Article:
The criteria outlined above define the design boundaries of a project; added to this are required setbacks, regulated site proportions, and dozens of other code provisions that all multi-family projects are subject to. Knowing the total square footage, the number of units per floor, and the likelihood of a single stairway allows the design team to reverse engineer the blueprint, and establish a basic floor plan and building mass.

The design process described above may diminish the romantic idea of architect as a creative genius, water-coloring grand designs based purely on imagination and artistry. Those days are long gone. Architecture is a profession of research, code analysis, math, and creative problem solving. The land use code, building code, energy code, accessibility code, fire code, mechanical code, project logistics and environmentally critical areas need to be resolved first, and then the poetics of design may come into play. In addition to having a working knowledge of how all of these codes work independently and together, an architect should also have a basic understanding of a proforma.

The strategies above aim to eliminate costly and time-consuming aspects of project permitting, and while they don’t require checking the Early Community Outreach box, we’re huge proponents of this activity. The gesture of reaching out to neighbors and community members to communicate project goals, listen to concerns, and incorporate feedback is an important step of any project, and we have every intention of always engaging this process. But when it’s just another form to complete and submit to the City, it feels inauthentic and hasty. Good design and development teams simply do this anyway, just not on a city’s clock and billing rate.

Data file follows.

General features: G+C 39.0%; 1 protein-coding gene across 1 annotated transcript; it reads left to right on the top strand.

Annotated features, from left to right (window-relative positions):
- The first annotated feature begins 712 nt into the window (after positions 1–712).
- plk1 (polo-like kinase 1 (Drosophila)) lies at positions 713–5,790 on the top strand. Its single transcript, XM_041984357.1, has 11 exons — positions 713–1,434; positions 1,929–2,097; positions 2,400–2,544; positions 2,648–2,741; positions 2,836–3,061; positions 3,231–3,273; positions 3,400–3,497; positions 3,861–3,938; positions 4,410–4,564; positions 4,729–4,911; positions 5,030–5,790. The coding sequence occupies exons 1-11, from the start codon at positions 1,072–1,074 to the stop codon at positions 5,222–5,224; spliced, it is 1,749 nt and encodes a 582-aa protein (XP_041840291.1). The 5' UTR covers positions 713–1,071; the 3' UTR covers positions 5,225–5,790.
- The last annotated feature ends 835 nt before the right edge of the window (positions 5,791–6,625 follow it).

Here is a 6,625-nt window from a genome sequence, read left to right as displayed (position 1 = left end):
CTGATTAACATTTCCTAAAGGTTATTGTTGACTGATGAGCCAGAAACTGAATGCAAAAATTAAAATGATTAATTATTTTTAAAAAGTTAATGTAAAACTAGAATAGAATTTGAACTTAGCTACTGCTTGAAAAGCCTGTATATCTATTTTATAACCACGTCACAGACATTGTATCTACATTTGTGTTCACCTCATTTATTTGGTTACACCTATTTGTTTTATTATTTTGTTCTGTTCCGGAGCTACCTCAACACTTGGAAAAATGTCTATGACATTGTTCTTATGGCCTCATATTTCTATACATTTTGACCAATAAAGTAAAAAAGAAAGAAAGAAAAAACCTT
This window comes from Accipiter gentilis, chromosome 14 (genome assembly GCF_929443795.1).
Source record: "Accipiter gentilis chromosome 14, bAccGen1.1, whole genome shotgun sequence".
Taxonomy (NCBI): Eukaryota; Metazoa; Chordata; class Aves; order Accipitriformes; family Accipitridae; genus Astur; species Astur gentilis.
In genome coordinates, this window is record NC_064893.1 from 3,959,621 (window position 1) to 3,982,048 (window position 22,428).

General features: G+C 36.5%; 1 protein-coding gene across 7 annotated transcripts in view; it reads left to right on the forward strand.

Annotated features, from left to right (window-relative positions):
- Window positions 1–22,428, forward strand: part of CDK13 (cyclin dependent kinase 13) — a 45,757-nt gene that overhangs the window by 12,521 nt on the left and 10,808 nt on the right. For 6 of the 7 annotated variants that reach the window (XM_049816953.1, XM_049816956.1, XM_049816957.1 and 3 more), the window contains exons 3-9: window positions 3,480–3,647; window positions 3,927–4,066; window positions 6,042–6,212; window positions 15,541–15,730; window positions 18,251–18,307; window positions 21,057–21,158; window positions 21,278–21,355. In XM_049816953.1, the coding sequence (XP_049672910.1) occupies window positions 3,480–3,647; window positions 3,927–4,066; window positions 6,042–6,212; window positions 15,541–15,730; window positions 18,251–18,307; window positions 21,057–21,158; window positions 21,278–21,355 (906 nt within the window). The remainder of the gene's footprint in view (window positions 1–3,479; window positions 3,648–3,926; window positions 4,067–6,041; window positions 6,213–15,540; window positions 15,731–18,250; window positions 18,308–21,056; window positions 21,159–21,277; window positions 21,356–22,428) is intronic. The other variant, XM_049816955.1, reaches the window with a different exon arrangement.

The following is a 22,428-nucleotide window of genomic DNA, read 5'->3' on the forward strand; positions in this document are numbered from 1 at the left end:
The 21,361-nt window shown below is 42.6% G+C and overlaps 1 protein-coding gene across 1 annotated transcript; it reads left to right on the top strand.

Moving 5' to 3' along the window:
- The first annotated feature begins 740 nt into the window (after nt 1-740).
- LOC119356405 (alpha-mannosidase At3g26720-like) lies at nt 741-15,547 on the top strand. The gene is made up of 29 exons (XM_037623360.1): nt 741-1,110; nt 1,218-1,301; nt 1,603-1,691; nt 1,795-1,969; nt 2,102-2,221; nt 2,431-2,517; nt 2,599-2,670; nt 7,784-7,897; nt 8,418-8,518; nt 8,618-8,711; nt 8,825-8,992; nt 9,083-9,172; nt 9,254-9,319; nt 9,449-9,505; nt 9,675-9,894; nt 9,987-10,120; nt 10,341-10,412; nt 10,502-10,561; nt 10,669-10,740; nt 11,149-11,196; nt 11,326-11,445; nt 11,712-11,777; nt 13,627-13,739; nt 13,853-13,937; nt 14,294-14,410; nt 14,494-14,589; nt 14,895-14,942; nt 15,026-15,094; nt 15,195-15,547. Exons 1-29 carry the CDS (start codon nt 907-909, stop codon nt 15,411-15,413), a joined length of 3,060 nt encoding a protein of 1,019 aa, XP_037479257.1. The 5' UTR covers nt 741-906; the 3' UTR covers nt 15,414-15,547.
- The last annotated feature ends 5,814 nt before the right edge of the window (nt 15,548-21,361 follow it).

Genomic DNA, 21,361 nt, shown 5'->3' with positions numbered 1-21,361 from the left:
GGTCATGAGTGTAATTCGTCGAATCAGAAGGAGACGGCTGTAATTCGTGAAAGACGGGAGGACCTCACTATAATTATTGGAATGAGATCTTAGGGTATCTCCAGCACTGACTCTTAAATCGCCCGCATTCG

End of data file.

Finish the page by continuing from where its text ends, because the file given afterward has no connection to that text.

Of course, these methods aren’t for every building or every city. They are strategies for small projects that need to be extremely efficient because they are being permitted in highly bureaucratic jurisdictions. These strategies are intended for cities like Seattle and San Francisco, where the permit requirements are now so expensive, time-consuming, and nerve-racking that they jeopardize the very housing these cities so desperately need.

It should also be clear that these strategies rely on a new breed of architect—ones who thrive on research and gathering, creative problem solving, and good old-fashioned math. Architects today need to have periphery vision that considers much more than just the project itself. While items like environmentally critical areas, exceptional trees, or street improvements don’t necessarily kill projects, if they’re not planned for they can add unnecessary time and cost to the permitting process.

In this new era of design, producing a better ratio of value to cost (of time and money) depends heavily on pushing back against excessive permitting requirements, and finding new ways through the maze. Our built environment depends on it.

Cheers from team BUILD